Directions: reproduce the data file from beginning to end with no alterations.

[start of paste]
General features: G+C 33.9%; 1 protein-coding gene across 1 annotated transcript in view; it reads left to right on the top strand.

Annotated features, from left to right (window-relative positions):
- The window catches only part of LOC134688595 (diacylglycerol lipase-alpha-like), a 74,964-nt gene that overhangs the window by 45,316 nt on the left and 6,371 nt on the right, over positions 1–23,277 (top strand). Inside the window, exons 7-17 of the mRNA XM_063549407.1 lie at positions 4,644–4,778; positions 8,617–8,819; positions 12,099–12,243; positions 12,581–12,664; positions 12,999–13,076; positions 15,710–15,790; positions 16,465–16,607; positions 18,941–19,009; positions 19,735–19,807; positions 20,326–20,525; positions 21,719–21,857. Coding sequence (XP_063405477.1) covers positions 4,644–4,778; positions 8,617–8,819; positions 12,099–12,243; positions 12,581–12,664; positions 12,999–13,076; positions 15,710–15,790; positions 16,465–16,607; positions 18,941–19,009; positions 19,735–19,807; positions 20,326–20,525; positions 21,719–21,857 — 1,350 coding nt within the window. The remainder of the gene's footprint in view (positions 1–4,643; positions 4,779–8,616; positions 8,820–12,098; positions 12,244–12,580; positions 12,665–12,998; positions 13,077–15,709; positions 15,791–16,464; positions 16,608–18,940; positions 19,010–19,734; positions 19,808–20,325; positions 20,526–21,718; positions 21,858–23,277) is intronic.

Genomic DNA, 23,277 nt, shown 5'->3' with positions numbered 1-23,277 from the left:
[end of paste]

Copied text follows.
General features: G+C 33.9%; 1 protein-coding gene across 1 annotated transcript in view; it reads left to right on the top strand.

Annotated features, from left to right (window-relative positions):
- The window catches only part of LOC134688595 (diacylglycerol lipase-alpha-like), a 74,964-nt gene that overhangs the window by 45,316 nt on the left and 6,371 nt on the right, over positions 1–23,277 (top strand). Inside the window, exons 7-17 of the mRNA XM_063549407.1 lie at positions 4,644–4,778; positions 8,617–8,819; positions 12,099–12,243; positions 12,581–12,664; positions 12,999–13,076; positions 15,710–15,790; positions 16,465–16,607; positions 18,941–19,009; positions 19,735–19,807; positions 20,326–20,525; positions 21,719–21,857. Coding sequence (XP_063405477.1) covers positions 4,644–4,778; positions 8,617–8,819; positions 12,099–12,243; positions 12,581–12,664; positions 12,999–13,076; positions 15,710–15,790; positions 16,465–16,607; positions 18,941–19,009; positions 19,735–19,807; positions 20,326–20,525; positions 21,719–21,857 — 1,350 coding nt within the window. The remainder of the gene's footprint in view (positions 1–4,643; positions 4,779–8,616; positions 8,820–12,098; positions 12,244–12,580; positions 12,665–12,998; positions 13,077–15,709; positions 15,791–16,464; positions 16,608–18,940; positions 19,010–19,734; positions 19,808–20,325; positions 20,526–21,718; positions 21,858–23,277) is intronic.

Genomic DNA, 23,277 nt, shown 5'->3' with positions numbered 1-23,277 from the left: